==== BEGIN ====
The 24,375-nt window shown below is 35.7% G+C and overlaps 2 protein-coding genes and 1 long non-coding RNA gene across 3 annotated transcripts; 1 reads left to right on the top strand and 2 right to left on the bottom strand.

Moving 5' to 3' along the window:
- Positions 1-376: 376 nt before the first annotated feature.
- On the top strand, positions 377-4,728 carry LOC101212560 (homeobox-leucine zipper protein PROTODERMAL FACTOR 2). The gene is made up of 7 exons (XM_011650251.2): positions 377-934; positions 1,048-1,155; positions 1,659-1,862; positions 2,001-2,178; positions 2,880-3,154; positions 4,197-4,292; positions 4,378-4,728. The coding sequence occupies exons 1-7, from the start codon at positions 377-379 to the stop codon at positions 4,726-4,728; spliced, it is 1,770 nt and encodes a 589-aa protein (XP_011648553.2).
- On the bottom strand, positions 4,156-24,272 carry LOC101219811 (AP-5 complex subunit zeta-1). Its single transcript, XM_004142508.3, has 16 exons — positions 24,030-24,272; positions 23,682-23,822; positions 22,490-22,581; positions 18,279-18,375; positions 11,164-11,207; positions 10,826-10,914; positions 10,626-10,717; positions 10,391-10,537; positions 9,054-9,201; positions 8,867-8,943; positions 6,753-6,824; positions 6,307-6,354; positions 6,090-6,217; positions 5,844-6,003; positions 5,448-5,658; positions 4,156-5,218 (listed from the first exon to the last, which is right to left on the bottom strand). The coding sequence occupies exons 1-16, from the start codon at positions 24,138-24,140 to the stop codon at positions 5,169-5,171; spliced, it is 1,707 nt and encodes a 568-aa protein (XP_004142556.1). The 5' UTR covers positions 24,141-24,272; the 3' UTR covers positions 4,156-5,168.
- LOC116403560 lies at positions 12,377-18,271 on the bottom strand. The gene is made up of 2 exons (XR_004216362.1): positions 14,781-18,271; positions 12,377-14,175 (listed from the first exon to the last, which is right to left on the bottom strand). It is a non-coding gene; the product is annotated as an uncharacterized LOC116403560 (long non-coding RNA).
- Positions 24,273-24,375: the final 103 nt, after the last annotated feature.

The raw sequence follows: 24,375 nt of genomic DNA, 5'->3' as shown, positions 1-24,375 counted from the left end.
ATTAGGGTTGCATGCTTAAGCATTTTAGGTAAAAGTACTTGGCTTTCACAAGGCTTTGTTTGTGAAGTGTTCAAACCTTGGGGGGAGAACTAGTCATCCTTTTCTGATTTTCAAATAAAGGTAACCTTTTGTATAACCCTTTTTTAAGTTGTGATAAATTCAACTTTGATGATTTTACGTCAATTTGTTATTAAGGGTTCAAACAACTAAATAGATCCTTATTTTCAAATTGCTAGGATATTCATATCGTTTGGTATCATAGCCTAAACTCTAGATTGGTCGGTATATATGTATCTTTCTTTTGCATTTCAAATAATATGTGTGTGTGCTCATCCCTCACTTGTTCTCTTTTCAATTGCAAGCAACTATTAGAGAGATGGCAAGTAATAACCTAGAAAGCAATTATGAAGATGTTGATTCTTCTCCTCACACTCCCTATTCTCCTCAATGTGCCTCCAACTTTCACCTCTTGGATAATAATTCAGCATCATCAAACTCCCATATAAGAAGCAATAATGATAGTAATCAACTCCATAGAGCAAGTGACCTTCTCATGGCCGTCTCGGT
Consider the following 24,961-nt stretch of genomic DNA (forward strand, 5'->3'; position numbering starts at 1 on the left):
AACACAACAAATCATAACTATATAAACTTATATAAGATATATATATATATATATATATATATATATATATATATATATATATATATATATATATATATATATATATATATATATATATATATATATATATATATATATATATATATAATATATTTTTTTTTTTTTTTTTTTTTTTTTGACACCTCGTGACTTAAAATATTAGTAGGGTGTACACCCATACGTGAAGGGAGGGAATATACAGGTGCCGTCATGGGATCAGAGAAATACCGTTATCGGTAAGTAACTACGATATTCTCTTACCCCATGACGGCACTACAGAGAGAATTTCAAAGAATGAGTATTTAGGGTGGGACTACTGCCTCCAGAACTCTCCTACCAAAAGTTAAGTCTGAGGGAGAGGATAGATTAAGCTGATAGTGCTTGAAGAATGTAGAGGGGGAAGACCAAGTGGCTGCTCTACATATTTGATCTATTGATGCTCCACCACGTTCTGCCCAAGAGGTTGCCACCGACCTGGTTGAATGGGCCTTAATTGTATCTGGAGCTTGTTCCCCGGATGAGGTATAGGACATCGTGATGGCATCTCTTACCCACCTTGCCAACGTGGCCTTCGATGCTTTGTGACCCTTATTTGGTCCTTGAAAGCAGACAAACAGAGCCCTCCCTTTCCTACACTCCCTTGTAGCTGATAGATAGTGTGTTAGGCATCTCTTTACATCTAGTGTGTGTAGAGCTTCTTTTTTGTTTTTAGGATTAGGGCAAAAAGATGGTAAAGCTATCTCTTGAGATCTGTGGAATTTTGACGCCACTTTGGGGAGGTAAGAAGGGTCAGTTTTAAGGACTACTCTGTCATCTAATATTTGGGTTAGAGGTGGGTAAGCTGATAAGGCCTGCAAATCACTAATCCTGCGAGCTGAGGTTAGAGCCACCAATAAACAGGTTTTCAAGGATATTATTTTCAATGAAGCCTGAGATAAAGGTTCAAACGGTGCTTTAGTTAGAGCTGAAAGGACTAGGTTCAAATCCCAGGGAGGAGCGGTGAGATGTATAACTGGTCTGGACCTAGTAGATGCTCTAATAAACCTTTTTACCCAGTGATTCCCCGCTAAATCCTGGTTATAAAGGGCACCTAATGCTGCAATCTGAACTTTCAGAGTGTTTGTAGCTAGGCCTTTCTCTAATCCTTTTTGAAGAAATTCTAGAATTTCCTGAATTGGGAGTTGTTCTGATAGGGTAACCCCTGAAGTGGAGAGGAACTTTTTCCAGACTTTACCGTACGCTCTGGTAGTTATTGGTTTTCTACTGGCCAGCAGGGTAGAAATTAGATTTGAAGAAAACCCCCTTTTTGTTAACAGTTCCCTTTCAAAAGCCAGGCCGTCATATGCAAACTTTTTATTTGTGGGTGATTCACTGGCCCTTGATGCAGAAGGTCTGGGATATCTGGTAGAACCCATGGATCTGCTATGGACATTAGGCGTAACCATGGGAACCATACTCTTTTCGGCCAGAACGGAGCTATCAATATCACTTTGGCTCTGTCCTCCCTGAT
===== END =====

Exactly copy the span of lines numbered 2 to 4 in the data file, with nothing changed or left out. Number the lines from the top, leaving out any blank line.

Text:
Moving 5' to 3' along the window:
- Positions 1-376: 376 nt before the first annotated feature.
- On the top strand, positions 377-4,728 carry LOC101212560 (homeobox-leucine zipper protein PROTODERMAL FACTOR 2). The gene is made up of 7 exons (XM_011650251.2): positions 377-934; positions 1,048-1,155; positions 1,659-1,862; positions 2,001-2,178; positions 2,880-3,154; positions 4,197-4,292; positions 4,378-4,728. The coding sequence occupies exons 1-7, from the start codon at positions 377-379 to the stop codon at positions 4,726-4,728; spliced, it is 1,770 nt and encodes a 589-aa protein (XP_011648553.2).